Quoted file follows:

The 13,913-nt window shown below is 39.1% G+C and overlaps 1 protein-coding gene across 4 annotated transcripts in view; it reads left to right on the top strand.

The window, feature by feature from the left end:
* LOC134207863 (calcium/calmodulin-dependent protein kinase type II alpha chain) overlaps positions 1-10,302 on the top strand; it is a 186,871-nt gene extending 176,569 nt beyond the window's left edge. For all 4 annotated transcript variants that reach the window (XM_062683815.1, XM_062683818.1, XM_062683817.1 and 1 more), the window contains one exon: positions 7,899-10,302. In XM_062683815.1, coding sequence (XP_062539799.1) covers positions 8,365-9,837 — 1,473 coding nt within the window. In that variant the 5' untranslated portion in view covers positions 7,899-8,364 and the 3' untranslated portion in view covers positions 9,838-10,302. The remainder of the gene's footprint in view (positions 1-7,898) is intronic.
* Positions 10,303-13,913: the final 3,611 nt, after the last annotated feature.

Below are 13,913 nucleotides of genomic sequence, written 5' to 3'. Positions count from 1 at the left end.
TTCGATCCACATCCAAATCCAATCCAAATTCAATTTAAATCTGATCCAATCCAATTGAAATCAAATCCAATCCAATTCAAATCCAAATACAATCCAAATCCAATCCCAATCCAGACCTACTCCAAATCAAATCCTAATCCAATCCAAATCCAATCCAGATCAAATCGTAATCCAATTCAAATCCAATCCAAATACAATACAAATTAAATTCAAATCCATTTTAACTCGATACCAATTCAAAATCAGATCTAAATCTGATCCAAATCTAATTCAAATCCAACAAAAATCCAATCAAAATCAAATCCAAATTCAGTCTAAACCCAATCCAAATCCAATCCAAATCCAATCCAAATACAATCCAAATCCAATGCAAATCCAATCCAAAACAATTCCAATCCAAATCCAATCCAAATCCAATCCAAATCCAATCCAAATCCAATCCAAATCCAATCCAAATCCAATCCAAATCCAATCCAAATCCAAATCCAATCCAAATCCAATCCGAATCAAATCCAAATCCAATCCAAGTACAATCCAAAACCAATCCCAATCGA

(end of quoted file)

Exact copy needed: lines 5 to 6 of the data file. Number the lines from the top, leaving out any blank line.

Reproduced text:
Below are 13,913 nucleotides of genomic sequence, written 5' to 3'. Positions count from 1 at the left end.
TTCGATCCACATCCAAATCCAATCCAAATTCAATTTAAATCTGATCCAATCCAATTGAAATCAAATCCAATCCAATTCAAATCCAAATACAATCCAAATCCAATCCCAATCCAGACCTACTCCAAATCAAATCCTAATCCAATCCAAATCCAATCCAGATCAAATCGTAATCCAATTCAAATCCAATCCAAATACAATACAAATTAAATTCAAATCCATTTTAACTCGATACCAATTCAAAATCAGATCTAAATCTGATCCAAATCTAATTCAAATCCAACAAAAATCCAATCAAAATCAAATCCAAATTCAGTCTAAACCCAATCCAAATCCAATCCAAATCCAATCCAAATACAATCCAAATCCAATGCAAATCCAATCCAAAACAATTCCAATCCAAATCCAATCCAAATCCAATCCAAATCCAATCCAAATCCAATCCAAATCCAATCCAAATCCAATCCAAATCCAATCCAAATCCAAATCCAATCCAAATCCAATCCGAATCAAATCCAAATCCAATCCAAGTACAATCCAAAACCAATCCCAATCGA